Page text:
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Graduate Study In Public Works Engineering And Public Works Management

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Conference

2003 Annual Conference

Location

Nashville, Tennessee

Publication Date

June 22, 2003

Start Date

June 22, 2003

End Date

June 25, 2003

ISSN

2153-5965

Conference Session

Abroad Educational Opportunities in Engineering

Page Count

5

Page Numbers

8.608.1 - 8.608.5

Permanent URL

https://peer.asee.org/11558

Download Count

56

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Paper Authors

author page

Fazil Najafi

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Abstract
NOTE: The first page of text has been automatically extracted and included below in lieu of an abstract

7. Basic understanding of facility energy conservation techniques and environmental regulatory concepts. (Encompassed in pillars: 4) 8. At least one course that extends knowledge in any of the classical engineering disciplines. Course(s) can be in any technical area such as structural engineering, pavement design, environmental engineering, soils analysis or design, hydraulics, hydrology, mechanical engineering or electrical engineering. (Encompassed in pillars: 4) 9. Basic understanding of data processing and computer techniques for application to engineering problems. (Encompassed in pillars: 1, 4) 10. Working knowledge of and ability to apply business and financial accounting principles. (Encompassed in pillars: 1, 3) 11. Proficiency in oral and written communications and ability to identify, research, and recommend alternatives to various engineering problems for presentation to both technical and non-technical managers. (Encompassed in pillars: 1, 4) 12. If a thesis or major report is required for the degree, the topic selected must be applicable to public works engineering problems found in the Navy facilities business or extends knowledge in a particular technical engineering area. (Encompassed in pillars: 4) Note: The requirements for the public works engineering option should be satisfied by courses that emphasize the technical and administrative aspects of public works.

Further basis for the proposed curriculum is from an American Public Works Association (APWA) study which concluded that most of the keys to success of a public works official has little to do with technical issues and are more focused on leadership, management, and administrative skills 3.

The present University of Florida’s Public Works Management curriculum offers a very flexible curriculum, requiring only two core courses. Although a certain amount of flexibility is needed to allow professionals to develop areas of interest, and attract students who prefer the flexibility, there should be a minimum required core (courses) that would most benefit the profession of Public Works Management. Our proposed curriculum will be broken into the four educational pillars with the required classes, the recommended classes, and the optional classes. You will see several of the courses falling under various pillars as some of the courses cover a wide range of topics.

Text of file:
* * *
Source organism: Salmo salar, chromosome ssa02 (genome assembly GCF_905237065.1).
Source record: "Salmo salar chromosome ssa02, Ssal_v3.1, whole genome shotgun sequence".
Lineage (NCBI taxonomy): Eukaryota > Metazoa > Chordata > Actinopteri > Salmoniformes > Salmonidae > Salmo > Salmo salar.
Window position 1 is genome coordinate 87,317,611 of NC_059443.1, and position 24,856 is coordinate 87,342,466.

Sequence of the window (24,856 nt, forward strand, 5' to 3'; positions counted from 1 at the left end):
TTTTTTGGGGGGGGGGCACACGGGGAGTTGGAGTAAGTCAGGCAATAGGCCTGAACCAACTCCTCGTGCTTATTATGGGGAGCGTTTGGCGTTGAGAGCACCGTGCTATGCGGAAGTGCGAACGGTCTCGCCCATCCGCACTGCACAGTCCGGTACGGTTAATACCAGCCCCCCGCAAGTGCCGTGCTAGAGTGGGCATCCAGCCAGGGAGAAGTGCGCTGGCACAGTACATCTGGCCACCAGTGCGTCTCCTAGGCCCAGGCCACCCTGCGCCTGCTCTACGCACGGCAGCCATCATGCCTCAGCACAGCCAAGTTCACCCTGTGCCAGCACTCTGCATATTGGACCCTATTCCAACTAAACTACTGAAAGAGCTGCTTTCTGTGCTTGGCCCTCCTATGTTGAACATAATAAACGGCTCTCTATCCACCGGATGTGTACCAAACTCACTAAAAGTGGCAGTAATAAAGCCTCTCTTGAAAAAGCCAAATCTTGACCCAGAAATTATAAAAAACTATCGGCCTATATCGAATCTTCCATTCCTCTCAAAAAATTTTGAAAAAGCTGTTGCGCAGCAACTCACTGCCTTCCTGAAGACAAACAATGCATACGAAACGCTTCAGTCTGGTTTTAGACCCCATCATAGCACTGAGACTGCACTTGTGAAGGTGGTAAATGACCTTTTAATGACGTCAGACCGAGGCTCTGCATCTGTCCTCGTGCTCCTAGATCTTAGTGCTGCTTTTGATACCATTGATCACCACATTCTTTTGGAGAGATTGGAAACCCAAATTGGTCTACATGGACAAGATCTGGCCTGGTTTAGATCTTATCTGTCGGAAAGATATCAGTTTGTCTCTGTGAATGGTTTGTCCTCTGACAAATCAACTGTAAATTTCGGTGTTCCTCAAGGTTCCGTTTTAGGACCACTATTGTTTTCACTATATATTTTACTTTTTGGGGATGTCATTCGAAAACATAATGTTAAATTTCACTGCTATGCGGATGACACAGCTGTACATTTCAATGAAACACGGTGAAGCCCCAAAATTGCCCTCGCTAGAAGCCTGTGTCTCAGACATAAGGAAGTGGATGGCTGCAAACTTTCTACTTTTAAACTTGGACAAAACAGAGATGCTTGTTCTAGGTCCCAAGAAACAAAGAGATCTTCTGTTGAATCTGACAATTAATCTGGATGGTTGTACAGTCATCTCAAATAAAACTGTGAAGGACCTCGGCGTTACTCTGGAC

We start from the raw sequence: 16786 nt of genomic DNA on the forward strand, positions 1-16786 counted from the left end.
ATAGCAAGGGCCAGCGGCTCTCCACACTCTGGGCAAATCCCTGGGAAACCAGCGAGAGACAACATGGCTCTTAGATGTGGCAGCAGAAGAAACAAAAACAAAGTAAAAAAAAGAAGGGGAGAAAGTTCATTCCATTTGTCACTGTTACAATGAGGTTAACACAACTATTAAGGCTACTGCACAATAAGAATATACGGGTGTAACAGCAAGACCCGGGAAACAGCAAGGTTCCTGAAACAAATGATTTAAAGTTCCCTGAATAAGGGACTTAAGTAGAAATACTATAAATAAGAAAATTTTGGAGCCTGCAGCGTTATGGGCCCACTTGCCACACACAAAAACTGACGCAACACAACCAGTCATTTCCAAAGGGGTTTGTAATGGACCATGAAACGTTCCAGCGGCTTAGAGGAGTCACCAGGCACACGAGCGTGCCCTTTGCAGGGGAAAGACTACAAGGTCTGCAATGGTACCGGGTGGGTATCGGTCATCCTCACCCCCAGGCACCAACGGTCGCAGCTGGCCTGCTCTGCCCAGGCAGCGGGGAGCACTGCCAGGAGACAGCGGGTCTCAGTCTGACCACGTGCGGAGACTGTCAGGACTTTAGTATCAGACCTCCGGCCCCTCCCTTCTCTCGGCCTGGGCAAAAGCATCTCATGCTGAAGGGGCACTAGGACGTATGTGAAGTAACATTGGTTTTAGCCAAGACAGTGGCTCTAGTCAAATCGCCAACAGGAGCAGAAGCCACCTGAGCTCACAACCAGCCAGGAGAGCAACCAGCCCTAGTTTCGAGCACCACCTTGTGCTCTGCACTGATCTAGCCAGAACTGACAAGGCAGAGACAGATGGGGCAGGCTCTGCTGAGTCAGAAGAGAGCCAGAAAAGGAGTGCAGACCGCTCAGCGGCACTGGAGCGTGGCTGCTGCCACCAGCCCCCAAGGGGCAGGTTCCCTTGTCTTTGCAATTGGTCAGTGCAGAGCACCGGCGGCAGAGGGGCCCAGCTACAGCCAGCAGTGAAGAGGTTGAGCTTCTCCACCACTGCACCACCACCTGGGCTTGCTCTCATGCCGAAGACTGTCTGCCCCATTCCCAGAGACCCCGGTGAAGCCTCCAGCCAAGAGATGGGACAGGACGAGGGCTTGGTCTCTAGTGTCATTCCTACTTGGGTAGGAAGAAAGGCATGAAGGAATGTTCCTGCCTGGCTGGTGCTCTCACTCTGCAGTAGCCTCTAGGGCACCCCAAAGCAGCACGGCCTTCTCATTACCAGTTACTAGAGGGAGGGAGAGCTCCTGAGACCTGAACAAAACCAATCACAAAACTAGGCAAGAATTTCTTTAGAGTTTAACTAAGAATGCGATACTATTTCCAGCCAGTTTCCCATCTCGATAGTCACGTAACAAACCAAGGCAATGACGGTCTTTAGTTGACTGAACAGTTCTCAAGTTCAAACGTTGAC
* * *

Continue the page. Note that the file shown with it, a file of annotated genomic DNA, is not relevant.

Taking courses from several departments will be very beneficial to the student. Since a manager often deals with problems outside of their department and must interact with other professionals, learning and interacting with the students from other departments on campus can be very beneficial. The wider one’s perspective, the better one is able to understand and organize abstract concepts.

The following courses being taught at the University of Florida provide a basis from which to satisfy the “Four Pillars of Responsibility” inherent in the duties of the Public Works Manager. A typical Master’s of Engineering degree requires 32 semester hours. The proposed curriculum is divided into the core courses, recommended courses, and electives. Our curriculum proposes 21 credit hours of core courses, allowing the prospective public works manager flexibility in scheduling and interest in the fulfillment of the remaining credit hours.

“Proceedings of the 2003 American Society for Engineering Education Annual Conference & Exposition Copyright © 2003, American Society for Engineering Education”

Najafi, F. (2003, June), Graduate Study In Public Works Engineering And Public Works Management Paper presented at 2003 Annual Conference, Nashville, Tennessee. https://peer.asee.org/11558

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